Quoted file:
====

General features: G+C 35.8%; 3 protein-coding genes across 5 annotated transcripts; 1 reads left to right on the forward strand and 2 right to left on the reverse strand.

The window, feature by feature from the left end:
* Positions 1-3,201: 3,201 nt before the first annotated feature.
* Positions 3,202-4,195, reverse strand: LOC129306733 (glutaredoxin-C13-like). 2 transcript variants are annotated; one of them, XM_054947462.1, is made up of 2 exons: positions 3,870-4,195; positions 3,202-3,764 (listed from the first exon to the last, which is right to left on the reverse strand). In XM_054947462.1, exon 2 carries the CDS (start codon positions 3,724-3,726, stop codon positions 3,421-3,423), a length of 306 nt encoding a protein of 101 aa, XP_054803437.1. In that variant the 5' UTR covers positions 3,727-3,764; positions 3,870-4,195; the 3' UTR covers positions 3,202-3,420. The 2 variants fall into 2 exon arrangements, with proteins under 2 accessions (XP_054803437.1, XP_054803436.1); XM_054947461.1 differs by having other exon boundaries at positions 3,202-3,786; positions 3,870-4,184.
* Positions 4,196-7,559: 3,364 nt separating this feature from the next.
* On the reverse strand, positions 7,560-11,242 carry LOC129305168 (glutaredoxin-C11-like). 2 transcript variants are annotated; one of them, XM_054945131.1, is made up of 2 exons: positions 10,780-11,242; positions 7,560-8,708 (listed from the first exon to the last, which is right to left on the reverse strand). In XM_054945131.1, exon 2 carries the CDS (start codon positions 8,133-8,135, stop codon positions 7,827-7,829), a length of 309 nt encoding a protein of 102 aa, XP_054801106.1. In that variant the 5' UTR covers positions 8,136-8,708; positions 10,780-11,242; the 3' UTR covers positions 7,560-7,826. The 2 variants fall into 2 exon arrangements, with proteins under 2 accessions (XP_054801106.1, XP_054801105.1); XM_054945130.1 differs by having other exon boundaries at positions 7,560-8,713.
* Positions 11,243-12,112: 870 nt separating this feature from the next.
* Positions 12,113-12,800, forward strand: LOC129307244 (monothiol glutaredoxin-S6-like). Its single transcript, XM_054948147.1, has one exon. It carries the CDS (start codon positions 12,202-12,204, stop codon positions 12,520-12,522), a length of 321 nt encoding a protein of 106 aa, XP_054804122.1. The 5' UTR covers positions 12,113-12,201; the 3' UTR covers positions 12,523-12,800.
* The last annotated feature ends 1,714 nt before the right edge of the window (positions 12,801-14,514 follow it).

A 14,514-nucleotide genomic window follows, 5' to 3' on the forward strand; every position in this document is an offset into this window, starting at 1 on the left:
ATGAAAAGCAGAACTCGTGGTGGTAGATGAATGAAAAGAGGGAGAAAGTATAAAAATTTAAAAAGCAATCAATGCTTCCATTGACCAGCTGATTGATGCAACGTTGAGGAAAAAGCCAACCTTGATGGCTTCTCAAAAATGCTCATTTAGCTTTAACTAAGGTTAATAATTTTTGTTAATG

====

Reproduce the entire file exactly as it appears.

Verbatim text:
General features: G+C 35.8%; 3 protein-coding genes across 5 annotated transcripts; 1 reads left to right on the forward strand and 2 right to left on the reverse strand.

The window, feature by feature from the left end:
* Positions 1-3,201: 3,201 nt before the first annotated feature.
* Positions 3,202-4,195, reverse strand: LOC129306733 (glutaredoxin-C13-like). 2 transcript variants are annotated; one of them, XM_054947462.1, is made up of 2 exons: positions 3,870-4,195; positions 3,202-3,764 (listed from the first exon to the last, which is right to left on the reverse strand). In XM_054947462.1, exon 2 carries the CDS (start codon positions 3,724-3,726, stop codon positions 3,421-3,423), a length of 306 nt encoding a protein of 101 aa, XP_054803437.1. In that variant the 5' UTR covers positions 3,727-3,764; positions 3,870-4,195; the 3' UTR covers positions 3,202-3,420. The 2 variants fall into 2 exon arrangements, with proteins under 2 accessions (XP_054803437.1, XP_054803436.1); XM_054947461.1 differs by having other exon boundaries at positions 3,202-3,786; positions 3,870-4,184.
* Positions 4,196-7,559: 3,364 nt separating this feature from the next.
* On the reverse strand, positions 7,560-11,242 carry LOC129305168 (glutaredoxin-C11-like). 2 transcript variants are annotated; one of them, XM_054945131.1, is made up of 2 exons: positions 10,780-11,242; positions 7,560-8,708 (listed from the first exon to the last, which is right to left on the reverse strand). In XM_054945131.1, exon 2 carries the CDS (start codon positions 8,133-8,135, stop codon positions 7,827-7,829), a length of 309 nt encoding a protein of 102 aa, XP_054801106.1. In that variant the 5' UTR covers positions 8,136-8,708; positions 10,780-11,242; the 3' UTR covers positions 7,560-7,826. The 2 variants fall into 2 exon arrangements, with proteins under 2 accessions (XP_054801106.1, XP_054801105.1); XM_054945130.1 differs by having other exon boundaries at positions 7,560-8,713.
* Positions 11,243-12,112: 870 nt separating this feature from the next.
* Positions 12,113-12,800, forward strand: LOC129307244 (monothiol glutaredoxin-S6-like). Its single transcript, XM_054948147.1, has one exon. It carries the CDS (start codon positions 12,202-12,204, stop codon positions 12,520-12,522), a length of 321 nt encoding a protein of 106 aa, XP_054804122.1. The 5' UTR covers positions 12,113-12,201; the 3' UTR covers positions 12,523-12,800.
* The last annotated feature ends 1,714 nt before the right edge of the window (positions 12,801-14,514 follow it).

A 14,514-nucleotide genomic window follows, 5' to 3' on the forward strand; every position in this document is an offset into this window, starting at 1 on the left:
ATGAAAAGCAGAACTCGTGGTGGTAGATGAATGAAAAGAGGGAGAAAGTATAAAAATTTAAAAAGCAATCAATGCTTCCATTGACCAGCTGATTGATGCAACGTTGAGGAAAAAGCCAACCTTGATGGCTTCTCAAAAATGCTCATTTAGCTTTAACTAAGGTTAATAATTTTTGTTAATG